Risottos were always one of the signature dishes at Cavaillon and this one was an interesting variation. This risotto appeared to be soupier than usual which was also caused by the vanilla foam which had a strong aroma. At first it appeared that the vanilla flavor would be too dominant and cover all other ingredients but once we mixed all components the risotto was very well balanced with some sweetness from the corn and some saltiness from the parmesan countering the vanilla. The perfectly seared and tender scallops completed the dish.
3rd Course: Pan roasted wild turbot with truffled gnocchi, mushroom sauce (von Euw)
Pan roasting a fish can easily dry out the filet and especially with such delicate fish as the turbot it was impressive to see how moist and perfectly cooked this piece of turbot ended up. The light gnocchi had some truffle aroma which was subdued enough to not overwhelm the dish. The spinach and mushroom sauce were rather classical accompaniments for the strongest dish of the tasting menu.
4th Course: Roasted duck breast “a l’orange”, glazed mushrooms, daikon radish (Verpiand)
A fine example of classical French cuisine – very tender duck breast with a light orange sauce accompanied by braised daikon and butternut squash puree. The glazed mushrooms were a good addition to the dish as the vegetable component but the previous course also had some mushrooms flavors which seemed too much overlap between both courses and we thought that a different vegetable for this dish would have been a better progression for the tasting menu.
5th Course: Warm chocolate molleux, lime ginger sorbet, warm chocolate froth (Verpiand, con Euw)
With the strong pastry background of Chef von Euw we were particular curious about his dessert. The combination of chocolate lava cake and a chocolate soup/froth looked first like chocolate overkill but the combination with the strong lemony sorbet really elevated this dessert. The chocolate components or the sorbet by itself were both well made but rather one dimensional but once you ate both together they were nicely balanced. This dish was for us similar to the risotto course as it really grew on us the longer we tasted it.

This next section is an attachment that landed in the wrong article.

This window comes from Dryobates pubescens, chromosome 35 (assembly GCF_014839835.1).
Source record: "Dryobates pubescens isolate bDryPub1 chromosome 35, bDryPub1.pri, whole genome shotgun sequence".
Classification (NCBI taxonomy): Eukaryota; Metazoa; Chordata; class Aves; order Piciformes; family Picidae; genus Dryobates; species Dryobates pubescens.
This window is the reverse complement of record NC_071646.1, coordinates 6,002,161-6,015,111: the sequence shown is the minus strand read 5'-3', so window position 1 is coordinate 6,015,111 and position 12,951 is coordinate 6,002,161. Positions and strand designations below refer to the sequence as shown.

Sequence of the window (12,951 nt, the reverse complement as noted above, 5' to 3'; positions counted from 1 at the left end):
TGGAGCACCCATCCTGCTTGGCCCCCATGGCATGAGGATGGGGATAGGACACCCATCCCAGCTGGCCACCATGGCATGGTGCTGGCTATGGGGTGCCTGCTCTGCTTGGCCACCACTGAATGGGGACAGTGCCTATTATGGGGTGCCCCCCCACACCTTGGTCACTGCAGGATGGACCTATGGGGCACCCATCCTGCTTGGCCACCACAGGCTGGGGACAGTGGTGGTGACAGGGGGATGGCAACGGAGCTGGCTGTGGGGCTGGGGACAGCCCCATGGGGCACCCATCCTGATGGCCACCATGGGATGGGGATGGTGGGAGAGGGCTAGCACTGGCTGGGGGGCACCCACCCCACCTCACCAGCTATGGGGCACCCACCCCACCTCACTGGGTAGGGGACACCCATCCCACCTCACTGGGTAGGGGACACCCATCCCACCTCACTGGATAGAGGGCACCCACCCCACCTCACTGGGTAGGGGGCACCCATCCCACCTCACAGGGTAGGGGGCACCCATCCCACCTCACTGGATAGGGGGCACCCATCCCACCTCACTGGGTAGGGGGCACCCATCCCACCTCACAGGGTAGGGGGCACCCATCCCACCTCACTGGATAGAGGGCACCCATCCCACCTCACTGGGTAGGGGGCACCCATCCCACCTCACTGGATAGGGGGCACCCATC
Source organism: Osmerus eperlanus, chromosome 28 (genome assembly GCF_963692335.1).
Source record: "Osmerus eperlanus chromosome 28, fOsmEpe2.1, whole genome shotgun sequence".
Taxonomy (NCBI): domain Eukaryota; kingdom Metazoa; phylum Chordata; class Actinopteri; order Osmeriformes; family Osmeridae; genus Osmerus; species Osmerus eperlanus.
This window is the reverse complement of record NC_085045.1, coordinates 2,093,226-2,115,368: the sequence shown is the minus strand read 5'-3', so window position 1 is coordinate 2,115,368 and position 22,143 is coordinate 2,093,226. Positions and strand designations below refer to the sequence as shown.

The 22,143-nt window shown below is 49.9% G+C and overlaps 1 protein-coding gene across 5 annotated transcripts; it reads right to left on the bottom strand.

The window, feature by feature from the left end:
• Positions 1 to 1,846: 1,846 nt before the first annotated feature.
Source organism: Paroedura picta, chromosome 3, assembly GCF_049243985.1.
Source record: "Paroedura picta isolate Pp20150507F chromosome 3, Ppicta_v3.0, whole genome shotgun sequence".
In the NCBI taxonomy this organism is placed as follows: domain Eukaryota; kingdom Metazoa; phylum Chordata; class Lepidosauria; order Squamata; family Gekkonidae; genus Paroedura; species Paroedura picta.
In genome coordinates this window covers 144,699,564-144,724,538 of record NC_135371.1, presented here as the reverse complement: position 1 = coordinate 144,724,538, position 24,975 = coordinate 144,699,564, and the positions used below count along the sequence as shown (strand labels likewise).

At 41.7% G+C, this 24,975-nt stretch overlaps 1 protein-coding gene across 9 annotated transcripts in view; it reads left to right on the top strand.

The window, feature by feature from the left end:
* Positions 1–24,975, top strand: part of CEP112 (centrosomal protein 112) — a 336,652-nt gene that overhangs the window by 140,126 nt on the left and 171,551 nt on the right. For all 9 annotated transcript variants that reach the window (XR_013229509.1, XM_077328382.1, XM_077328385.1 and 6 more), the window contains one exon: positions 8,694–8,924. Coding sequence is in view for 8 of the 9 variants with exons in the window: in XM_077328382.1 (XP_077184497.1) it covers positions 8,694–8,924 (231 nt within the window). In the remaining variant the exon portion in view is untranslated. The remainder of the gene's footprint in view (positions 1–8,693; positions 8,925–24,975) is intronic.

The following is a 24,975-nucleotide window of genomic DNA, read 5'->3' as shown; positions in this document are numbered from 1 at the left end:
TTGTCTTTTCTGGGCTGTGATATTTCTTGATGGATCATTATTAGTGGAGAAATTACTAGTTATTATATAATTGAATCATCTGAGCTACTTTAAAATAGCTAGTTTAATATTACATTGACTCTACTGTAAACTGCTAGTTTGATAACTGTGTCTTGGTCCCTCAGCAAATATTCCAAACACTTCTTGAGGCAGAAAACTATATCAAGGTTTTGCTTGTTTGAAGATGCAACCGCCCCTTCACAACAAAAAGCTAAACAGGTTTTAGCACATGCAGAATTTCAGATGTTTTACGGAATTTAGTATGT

On our way to Cavaillon we discussed how much of the restaurant we would recognize from our last visit several weeks before when the kitchen was still run by Chef Verpiand. But once we entered the restaurant we immediately recognized many of the waiters and had some small talks with them and it felt not much had changed. One notable difference was the new GM Michael who was very involved with many guests throughout the night and worked efficiently with his team to make it a good experience for everybody.
Chef von Euw’s decision to have a combined tasting menu with dishes from former Chef Verpiand was a similarly well thought out approach to combine well established parts of Cavaillon with his own new ideas. His own cooking style is similarly to Verpiand also founded in French cuisine and so his interpretation of the dishes, his own and Verpiand’s, felt cohesive throughout the tasting menu. At the same time his own dishes were the highlights of the tasting menus and one could feel that he felt more comfortable with them and that they are a good sign in which direction Cavaillon will go in the future. And indeed when we had the chance to talk with Chef von Euw after the tasting menu he indicated that he didn’t want to overwhelm the regulars at Cavaillon with too many changes from the start but at the same time also give his own team enough time to adapt to his own style and dishes by offering a menu with several “classics” from Verpiand even though he had left the restaurant several weeks before. Throughout the month of July he is planning to change the menu more and more so that by the end of the month all of the dishes will be his own creations. He also mentioned that he wants to continuously evolve the menu at Cavaillon. We felt that Chef von Euw is up to a good start at his new restaurant and that if he continues in the direction he is planning he should be able to keep the regulars with familiar French cuisine but at the same attract new clientele with more modern interpretation and techniques like sous vide. We are looking forward to have the next tasting menu at Cavaillon solely based on Chef von Euw’s own ideas.